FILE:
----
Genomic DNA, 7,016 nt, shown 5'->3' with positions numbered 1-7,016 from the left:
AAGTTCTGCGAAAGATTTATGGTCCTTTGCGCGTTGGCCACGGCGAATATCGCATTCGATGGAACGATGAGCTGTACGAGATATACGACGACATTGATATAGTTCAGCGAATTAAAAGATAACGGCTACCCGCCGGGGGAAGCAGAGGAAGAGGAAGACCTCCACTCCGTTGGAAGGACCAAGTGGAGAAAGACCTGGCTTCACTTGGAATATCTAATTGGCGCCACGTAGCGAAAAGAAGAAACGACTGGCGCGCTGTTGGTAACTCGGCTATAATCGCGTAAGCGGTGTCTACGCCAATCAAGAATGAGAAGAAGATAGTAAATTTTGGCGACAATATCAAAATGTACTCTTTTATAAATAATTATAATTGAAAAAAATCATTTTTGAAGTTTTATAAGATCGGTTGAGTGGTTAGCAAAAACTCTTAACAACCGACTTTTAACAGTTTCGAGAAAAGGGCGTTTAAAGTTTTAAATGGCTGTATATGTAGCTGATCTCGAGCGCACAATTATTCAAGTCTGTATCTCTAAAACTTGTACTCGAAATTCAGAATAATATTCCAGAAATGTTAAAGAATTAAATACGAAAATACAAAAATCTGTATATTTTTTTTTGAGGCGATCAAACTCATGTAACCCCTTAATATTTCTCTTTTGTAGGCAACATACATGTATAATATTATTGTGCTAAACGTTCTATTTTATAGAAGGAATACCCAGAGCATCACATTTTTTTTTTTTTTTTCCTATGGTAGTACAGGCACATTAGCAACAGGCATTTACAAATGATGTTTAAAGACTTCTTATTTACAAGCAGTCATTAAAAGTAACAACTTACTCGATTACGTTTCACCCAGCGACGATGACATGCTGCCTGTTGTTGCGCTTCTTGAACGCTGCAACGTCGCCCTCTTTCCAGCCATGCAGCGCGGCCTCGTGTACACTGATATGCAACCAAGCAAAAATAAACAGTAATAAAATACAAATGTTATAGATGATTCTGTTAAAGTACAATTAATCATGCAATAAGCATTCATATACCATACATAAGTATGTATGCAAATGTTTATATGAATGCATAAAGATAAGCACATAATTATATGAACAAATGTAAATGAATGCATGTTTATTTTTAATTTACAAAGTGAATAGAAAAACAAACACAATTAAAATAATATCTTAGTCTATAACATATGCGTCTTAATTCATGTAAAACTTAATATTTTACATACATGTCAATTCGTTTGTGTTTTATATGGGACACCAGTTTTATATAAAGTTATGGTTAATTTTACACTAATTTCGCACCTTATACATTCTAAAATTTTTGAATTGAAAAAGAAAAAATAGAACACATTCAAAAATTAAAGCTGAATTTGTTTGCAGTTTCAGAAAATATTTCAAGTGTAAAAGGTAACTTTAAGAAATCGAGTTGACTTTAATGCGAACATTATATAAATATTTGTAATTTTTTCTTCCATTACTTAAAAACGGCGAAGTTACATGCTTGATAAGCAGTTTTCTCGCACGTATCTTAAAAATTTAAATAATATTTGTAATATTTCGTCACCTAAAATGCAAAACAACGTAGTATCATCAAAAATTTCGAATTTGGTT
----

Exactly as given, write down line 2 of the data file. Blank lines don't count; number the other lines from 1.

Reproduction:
AAGTTCTGCGAAAGATTTATGGTCCTTTGCGCGTTGGCCACGGCGAATATCGCATTCGATGGAACGATGAGCTGTACGAGATATACGACGACATTGATATAGTTCAGCGAATTAAAAGATAACGGCTACCCGCCGGGGGAAGCAGAGGAAGAGGAAGACCTCCACTCCGTTGGAAGGACCAAGTGGAGAAAGACCTGGCTTCACTTGGAATATCTAATTGGCGCCACGTAGCGAAAAGAAGAAACGACTGGCGCGCTGTTGGTAACTCGGCTATAATCGCGTAAGCGGTGTCTACGCCAATCAAGAATGAGAAGAAGATAGTAAATTTTGGCGACAATATCAAAATGTACTCTTTTATAAATAATTATAATTGAAAAAAATCATTTTTGAAGTTTTATAAGATCGGTTGAGTGGTTAGCAAAAACTCTTAACAACCGACTTTTAACAGTTTCGAGAAAAGGGCGTTTAAAGTTTTAAATGGCTGTATATGTAGCTGATCTCGAGCGCACAATTATTCAAGTCTGTATCTCTAAAACTTGTACTCGAAATTCAGAATAATATTCCAGAAATGTTAAAGAATTAAATACGAAAATACAAAAATCTGTATATTTTTTTTTGAGGCGATCAAACTCATGTAACCCCTTAATATTTCTCTTTTGTAGGCAACATACATGTATAATATTATTGTGCTAAACGTTCTATTTTATAGAAGGAATACCCAGAGCATCACATTTTTTTTTTTTTTTTCCTATGGTAGTACAGGCACATTAGCAACAGGCATTTACAAATGATGTTTAAAGACTTCTTATTTACAAGCAGTCATTAAAAGTAACAACTTACTCGATTACGTTTCACCCAGCGACGATGACATGCTGCCTGTTGTTGCGCTTCTTGAACGCTGCAACGTCGCCCTCTTTCCAGCCATGCAGCGCGGCCTCGTGTACACTGATATGCAACCAAGCAAAAATAAACAGTAATAAAATACAAATGTTATAGATGATTCTGTTAAAGTACAATTAATCATGCAATAAGCATTCATATACCATACATAAGTATGTATGCAAATGTTTATATGAATGCATAAAGATAAGCACATAATTATATGAACAAATGTAAATGAATGCATGTTTATTTTTAATTTACAAAGTGAATAGAAAAACAAACACAATTAAAATAATATCTTAGTCTATAACATATGCGTCTTAATTCATGTAAAACTTAATATTTTACATACATGTCAATTCGTTTGTGTTTTATATGGGACACCAGTTTTATATAAAGTTATGGTTAATTTTACACTAATTTCGCACCTTATACATTCTAAAATTTTTGAATTGAAAAAGAAAAAATAGAACACATTCAAAAATTAAAGCTGAATTTGTTTGCAGTTTCAGAAAATATTTCAAGTGTAAAAGGTAACTTTAAGAAATCGAGTTGACTTTAATGCGAACATTATATAAATATTTGTAATTTTTTCTTCCATTACTTAAAAACGGCGAAGTTACATGCTTGATAAGCAGTTTTCTCGCACGTATCTTAAAAATTTAAATAATATTTGTAATATTTCGTCACCTAAAATGCAAAACAACGTAGTATCATCAAAAATTTCGAATTTGGTT